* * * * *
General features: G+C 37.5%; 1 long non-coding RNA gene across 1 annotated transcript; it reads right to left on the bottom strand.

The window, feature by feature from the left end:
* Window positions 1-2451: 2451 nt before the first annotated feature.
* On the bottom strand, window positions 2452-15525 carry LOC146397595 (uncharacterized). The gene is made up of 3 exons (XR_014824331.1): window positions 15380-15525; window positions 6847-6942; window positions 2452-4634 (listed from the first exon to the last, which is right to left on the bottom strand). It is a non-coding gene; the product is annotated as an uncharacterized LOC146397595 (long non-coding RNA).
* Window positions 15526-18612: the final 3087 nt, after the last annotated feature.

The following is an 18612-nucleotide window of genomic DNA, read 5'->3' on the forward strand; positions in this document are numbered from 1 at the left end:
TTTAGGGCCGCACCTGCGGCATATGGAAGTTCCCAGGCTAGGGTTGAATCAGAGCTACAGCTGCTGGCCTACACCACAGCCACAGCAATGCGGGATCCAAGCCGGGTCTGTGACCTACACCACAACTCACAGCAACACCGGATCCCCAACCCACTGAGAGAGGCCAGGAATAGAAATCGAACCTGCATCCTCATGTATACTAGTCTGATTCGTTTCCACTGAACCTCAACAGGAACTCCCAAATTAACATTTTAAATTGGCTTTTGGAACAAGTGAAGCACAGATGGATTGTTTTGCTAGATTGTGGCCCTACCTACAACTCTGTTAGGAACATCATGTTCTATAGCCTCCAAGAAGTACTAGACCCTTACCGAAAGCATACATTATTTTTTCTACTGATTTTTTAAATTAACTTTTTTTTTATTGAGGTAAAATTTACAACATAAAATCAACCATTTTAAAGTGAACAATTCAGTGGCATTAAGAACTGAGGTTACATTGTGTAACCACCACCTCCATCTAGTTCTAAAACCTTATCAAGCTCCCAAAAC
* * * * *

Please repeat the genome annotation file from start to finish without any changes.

General features: G+C 37.5%; 1 long non-coding RNA gene across 1 annotated transcript; it reads right to left on the bottom strand.

The window, feature by feature from the left end:
* Window positions 1-2451: 2451 nt before the first annotated feature.
* On the bottom strand, window positions 2452-15525 carry LOC146397595 (uncharacterized). The gene is made up of 3 exons (XR_014824331.1): window positions 15380-15525; window positions 6847-6942; window positions 2452-4634 (listed from the first exon to the last, which is right to left on the bottom strand). It is a non-coding gene; the product is annotated as an uncharacterized LOC146397595 (long non-coding RNA).
* Window positions 15526-18612: the final 3087 nt, after the last annotated feature.

The following is an 18612-nucleotide window of genomic DNA, read 5'->3' on the forward strand; positions in this document are numbered from 1 at the left end:
TTTAGGGCCGCACCTGCGGCATATGGAAGTTCCCAGGCTAGGGTTGAATCAGAGCTACAGCTGCTGGCCTACACCACAGCCACAGCAATGCGGGATCCAAGCCGGGTCTGTGACCTACACCACAACTCACAGCAACACCGGATCCCCAACCCACTGAGAGAGGCCAGGAATAGAAATCGAACCTGCATCCTCATGTATACTAGTCTGATTCGTTTCCACTGAACCTCAACAGGAACTCCCAAATTAACATTTTAAATTGGCTTTTGGAACAAGTGAAGCACAGATGGATTGTTTTGCTAGATTGTGGCCCTACCTACAACTCTGTTAGGAACATCATGTTCTATAGCCTCCAAGAAGTACTAGACCCTTACCGAAAGCATACATTATTTTTTCTACTGATTTTTTAAATTAACTTTTTTTTTATTGAGGTAAAATTTACAACATAAAATCAACCATTTTAAAGTGAACAATTCAGTGGCATTAAGAACTGAGGTTACATTGTGTAACCACCACCTCCATCTAGTTCTAAAACCTTATCAAGCTCCCAAAAC